He's yelling at us, like he always does.
“Deep breaths. Oxygenate the blood. Oxygenate the brain.”
I like my brain oxygenated, because as Neil says, rust never sleeps.
“Be confident. Be aggressive.”
The same mantra every few days. I never get tired of it. Sweat is pouring into my eyes. I lose my grip on the bike – the bars are slick with my yuck. I recover with a stalwart pace. A pounding techno soundtrack hurls us on. Not many places where a woman over 50 can go to get her freak on and not feel conspicuous. It's a 10a.m. rave, complete with water bottles and ecstasy, but we're high on our own bodies. Happy brain chemicals are doing their thing.
“Crank it to a seven. Crank it to an eight. A little bit more. A little bit more. Get cranky! Use your anger! That's what it's for. ATTACK!.”
My heart is pounding at the same rate as the music. God, this feels good. No, this feels euphoric. The chronic pain in my knees is gone, although I can still hear them crunch, and if I don't keep the pace, they can lock. Not cool. So I keep the pace, keep the faith, keep breathing and pushing until I feel like I'm on the verge of vomiting.
I did a lot of vomiting in my active addiction. Drank until I puked because it was my normal. Used to vomit every time I drank. Got hangovers that made me want to put a gun to my head and pull the trigger. But if I did that, I couldn't drink. So I kept up the vicious cycle of toxic drinking and punishing withdrawal until the day came when, yeah, pulling the trigger was one of two options. Fifteen years later, sobriety is sweetened substantially by spin classes, yoga, pilates, weights and walking.
“This is the best therapy you can do.”
The man knows of what he speaks. Peter Gault [petergault.ca] my fitness guru, 59 years old, a hockey ref when he's not kicking our ass in the gym or at this home studio. He refs three, sometimes four shifts a week. Played hockey as a kid with Gretzky. Peter has a shaved head and is tattooed, before it became de rigueur. He's bounced dives in the Lower East Side and lived in his car in Manhattan and on the Florida coast. In his twenties, he wrote a bestseller, a raunchy novel called Goldenrod that made him some dough. He ate nothing but raw food for over a decade and performed at six Burning Man's for a Reno theatre company. At 39, he was certified in spin at Mad Dogg Athletics in NYC. He looks like a viking. The man has lived experience. He comes by his toughness honestly. I love being yelled at by him.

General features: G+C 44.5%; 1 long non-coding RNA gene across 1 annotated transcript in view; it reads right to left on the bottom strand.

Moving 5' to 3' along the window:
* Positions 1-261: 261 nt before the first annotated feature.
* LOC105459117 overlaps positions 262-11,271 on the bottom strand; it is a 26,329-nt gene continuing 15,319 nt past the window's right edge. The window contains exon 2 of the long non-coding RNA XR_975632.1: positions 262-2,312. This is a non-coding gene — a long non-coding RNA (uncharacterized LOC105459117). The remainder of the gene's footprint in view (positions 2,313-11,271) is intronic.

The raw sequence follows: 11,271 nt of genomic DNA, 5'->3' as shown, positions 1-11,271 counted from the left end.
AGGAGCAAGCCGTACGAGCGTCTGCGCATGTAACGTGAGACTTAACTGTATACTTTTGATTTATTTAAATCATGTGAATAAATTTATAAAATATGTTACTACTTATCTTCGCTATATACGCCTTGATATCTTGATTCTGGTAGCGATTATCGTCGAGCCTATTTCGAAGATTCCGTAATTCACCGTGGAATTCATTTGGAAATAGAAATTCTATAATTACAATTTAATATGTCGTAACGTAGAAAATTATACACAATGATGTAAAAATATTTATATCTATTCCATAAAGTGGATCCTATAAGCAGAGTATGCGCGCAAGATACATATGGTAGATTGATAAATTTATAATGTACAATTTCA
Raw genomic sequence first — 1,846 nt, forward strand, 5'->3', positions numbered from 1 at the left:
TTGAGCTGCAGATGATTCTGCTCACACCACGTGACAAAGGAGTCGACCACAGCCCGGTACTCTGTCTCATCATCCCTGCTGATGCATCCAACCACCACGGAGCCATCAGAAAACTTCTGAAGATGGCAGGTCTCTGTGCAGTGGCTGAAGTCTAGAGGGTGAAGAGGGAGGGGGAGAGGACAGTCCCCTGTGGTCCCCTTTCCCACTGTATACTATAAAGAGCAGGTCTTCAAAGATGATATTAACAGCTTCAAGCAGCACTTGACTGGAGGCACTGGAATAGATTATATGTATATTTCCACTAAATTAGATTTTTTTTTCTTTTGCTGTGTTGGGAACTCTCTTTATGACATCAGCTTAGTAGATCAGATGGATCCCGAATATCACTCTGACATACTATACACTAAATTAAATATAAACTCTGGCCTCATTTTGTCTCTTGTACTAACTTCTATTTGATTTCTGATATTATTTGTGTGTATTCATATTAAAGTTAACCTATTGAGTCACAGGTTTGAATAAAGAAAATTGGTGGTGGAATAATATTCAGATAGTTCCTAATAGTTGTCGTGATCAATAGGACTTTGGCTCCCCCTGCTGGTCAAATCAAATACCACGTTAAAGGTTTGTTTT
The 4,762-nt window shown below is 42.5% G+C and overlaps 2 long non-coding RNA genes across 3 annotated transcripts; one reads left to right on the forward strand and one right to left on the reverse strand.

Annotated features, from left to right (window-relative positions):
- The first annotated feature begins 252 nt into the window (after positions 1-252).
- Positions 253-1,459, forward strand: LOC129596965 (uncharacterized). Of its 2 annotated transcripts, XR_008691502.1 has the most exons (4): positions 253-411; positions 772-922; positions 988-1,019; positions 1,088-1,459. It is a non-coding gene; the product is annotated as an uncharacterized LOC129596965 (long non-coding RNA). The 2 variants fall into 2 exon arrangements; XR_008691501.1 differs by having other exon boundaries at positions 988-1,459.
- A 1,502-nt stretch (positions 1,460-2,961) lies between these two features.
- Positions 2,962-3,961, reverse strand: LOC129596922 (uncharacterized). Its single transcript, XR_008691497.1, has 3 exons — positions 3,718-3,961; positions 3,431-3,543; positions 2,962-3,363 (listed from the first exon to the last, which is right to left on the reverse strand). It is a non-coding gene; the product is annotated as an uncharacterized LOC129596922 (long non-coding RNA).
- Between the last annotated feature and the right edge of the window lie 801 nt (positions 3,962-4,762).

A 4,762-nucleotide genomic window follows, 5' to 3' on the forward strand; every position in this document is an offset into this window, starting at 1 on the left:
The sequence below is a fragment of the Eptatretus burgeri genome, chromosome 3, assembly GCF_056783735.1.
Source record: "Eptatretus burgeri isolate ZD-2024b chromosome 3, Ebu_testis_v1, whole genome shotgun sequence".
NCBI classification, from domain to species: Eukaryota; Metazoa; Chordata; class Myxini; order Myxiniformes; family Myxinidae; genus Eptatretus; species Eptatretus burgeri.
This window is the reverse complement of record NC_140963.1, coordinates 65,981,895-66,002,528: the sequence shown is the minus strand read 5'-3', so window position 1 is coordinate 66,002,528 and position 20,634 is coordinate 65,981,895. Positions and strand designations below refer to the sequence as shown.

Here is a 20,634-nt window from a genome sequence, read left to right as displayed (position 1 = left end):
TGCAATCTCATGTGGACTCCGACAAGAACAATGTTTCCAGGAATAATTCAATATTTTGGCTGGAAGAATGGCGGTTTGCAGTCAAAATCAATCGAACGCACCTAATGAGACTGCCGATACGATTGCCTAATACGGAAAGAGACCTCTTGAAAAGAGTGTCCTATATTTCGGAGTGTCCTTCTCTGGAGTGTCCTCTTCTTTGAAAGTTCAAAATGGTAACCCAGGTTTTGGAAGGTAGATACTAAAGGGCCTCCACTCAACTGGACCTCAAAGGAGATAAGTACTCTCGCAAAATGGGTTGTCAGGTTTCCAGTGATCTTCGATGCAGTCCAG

It is the best therapy that I can do. The 12 step groups are foundational, but sometimes, you know, I don't want to talk. Talking, talking, and then there's the listening. Listening to the talking. Listening to your own talking is the worst. That's the time that I need high intensity exercise. It takes a person out of their mind and into their body.
“Meditate on that!”
He knows of what he speaks.
Recovering addicts are always in danger of relapse. The thought crosses my mind more than I care to say. Sometimes being alive is painful not only physically, but spiritually. Springtime sends my soul into spasms. The burgeoning life all around, the sunshine and blue skies, the foliage and return of songbirds can send me into the stratosphere. It hurts being on earth when I want to fly. Some days the sensation is so intense and uncomfortable that the only thing I can do is spin off the sensory overload. It's either that or attempt poetry. This past spring when I was uncomfortable, I walked and walked and walked. I walked until I was calm. Our own bodies can be good friends when we decide to befriend them.
“Be happy. Don't forget to be happy.”
This is Peter's final mantra as the class slows the pace to a stop. I sop up the sweat on my face with a damp towel. Peter finishes the class by having us do some yoga. I twist my spine, wringing out the regret and shame and pain. I twist the other way, feeling elasticity in the movement. This human vessel that I despised for so long, that I wanted to escape, is today my beloved messenger.
Thank you, body. Thank you, Peter.
I am happy.